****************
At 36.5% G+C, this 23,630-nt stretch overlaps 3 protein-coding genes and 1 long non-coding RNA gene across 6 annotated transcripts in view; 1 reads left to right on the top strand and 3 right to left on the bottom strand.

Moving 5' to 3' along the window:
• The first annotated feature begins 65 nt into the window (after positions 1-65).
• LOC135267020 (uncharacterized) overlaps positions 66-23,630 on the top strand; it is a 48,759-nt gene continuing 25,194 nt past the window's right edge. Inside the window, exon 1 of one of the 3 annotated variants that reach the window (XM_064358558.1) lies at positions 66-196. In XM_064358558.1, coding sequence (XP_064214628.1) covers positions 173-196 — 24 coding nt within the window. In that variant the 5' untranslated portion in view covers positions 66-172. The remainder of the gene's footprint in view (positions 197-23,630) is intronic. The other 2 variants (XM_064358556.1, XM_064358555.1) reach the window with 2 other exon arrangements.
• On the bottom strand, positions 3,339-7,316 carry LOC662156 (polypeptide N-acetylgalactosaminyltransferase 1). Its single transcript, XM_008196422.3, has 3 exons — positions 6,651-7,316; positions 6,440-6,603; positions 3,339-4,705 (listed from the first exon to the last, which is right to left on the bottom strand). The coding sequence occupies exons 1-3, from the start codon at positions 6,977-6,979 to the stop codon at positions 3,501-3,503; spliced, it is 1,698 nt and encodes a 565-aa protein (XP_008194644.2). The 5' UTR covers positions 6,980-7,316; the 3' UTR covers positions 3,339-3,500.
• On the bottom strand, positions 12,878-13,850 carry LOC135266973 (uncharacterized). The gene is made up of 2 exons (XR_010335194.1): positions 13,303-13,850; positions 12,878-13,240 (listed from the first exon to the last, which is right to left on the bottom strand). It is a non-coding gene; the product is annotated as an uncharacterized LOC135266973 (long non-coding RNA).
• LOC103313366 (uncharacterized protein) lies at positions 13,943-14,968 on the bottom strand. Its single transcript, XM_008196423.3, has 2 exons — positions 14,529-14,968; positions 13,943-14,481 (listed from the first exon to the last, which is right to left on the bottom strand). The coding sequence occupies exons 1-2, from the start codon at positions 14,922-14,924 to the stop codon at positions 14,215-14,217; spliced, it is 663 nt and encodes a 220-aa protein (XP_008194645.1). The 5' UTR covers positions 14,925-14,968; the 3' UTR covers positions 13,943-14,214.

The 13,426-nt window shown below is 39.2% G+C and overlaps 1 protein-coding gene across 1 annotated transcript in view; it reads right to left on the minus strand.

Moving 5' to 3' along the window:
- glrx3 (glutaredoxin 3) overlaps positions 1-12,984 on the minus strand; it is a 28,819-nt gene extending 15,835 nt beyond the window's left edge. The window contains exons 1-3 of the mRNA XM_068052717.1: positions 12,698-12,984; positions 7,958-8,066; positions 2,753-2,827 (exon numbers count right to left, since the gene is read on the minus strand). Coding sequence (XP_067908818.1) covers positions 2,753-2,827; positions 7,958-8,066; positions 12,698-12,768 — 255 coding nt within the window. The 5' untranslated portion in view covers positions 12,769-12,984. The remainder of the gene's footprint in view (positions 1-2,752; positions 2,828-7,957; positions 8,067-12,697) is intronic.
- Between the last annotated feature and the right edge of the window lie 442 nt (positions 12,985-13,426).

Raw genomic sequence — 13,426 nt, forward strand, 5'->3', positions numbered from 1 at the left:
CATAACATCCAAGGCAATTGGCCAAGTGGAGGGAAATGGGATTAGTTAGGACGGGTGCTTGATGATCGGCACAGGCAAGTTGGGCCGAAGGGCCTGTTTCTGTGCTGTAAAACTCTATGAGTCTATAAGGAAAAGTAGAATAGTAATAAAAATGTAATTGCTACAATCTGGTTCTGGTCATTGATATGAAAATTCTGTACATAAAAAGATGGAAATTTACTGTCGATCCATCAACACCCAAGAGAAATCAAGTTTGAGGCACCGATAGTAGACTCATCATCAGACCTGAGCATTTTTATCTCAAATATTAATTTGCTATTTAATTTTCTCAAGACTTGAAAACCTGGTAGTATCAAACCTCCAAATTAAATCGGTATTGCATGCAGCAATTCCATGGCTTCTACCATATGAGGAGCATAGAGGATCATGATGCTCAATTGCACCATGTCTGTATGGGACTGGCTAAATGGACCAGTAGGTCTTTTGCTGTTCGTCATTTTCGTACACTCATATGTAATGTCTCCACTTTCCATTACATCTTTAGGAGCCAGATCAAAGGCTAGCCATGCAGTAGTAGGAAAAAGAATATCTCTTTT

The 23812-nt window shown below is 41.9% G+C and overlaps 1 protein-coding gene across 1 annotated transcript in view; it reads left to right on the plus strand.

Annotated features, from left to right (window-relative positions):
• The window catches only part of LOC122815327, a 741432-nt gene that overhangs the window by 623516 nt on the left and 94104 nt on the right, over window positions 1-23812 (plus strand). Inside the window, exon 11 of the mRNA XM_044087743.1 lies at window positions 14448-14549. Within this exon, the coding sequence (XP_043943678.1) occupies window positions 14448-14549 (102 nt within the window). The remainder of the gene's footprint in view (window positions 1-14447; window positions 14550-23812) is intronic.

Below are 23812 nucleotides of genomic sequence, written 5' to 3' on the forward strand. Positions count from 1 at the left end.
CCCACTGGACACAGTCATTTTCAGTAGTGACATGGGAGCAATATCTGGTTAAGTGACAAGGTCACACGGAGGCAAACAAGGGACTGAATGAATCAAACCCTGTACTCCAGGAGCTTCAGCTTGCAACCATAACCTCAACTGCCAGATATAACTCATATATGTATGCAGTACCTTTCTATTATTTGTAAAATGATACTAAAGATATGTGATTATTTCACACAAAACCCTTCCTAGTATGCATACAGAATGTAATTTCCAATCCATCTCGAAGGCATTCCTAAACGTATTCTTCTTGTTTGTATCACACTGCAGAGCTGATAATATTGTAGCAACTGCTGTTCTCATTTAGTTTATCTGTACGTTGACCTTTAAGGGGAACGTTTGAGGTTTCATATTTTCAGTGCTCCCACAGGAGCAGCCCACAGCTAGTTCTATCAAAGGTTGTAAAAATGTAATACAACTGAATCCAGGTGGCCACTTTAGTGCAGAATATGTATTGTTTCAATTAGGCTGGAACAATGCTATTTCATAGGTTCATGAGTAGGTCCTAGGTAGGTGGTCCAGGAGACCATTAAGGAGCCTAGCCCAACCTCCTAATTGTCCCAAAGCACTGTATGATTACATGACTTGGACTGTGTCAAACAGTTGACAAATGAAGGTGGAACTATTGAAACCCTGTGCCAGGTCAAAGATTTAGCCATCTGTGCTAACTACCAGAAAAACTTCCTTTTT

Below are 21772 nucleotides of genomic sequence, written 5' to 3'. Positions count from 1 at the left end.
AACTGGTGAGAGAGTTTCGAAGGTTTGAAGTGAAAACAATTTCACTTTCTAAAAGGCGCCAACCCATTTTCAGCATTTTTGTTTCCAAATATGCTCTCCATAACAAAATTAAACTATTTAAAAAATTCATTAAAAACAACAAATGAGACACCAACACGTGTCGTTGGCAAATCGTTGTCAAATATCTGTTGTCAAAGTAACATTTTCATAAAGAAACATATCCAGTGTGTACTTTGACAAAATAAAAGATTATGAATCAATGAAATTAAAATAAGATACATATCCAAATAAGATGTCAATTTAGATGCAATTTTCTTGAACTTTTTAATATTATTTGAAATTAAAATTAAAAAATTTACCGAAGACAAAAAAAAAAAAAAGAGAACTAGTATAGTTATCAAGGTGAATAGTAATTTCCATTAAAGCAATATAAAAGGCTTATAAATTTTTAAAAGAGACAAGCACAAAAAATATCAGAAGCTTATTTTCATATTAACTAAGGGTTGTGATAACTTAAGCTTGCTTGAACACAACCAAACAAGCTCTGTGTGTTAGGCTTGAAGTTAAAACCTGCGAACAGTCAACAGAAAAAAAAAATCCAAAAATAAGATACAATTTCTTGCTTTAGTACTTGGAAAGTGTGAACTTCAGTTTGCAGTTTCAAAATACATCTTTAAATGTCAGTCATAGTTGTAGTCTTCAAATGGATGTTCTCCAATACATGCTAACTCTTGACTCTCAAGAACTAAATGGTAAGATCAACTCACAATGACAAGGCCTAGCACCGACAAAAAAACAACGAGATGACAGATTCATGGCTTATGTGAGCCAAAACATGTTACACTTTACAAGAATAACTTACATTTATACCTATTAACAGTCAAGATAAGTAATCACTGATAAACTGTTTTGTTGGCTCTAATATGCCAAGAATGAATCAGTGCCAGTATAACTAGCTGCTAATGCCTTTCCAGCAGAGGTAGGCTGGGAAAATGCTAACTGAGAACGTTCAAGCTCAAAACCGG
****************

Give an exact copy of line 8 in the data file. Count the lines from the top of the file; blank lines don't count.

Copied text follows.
The 13,426-nt window shown below is 39.2% G+C and overlaps 1 protein-coding gene across 1 annotated transcript in view; it reads right to left on the minus strand.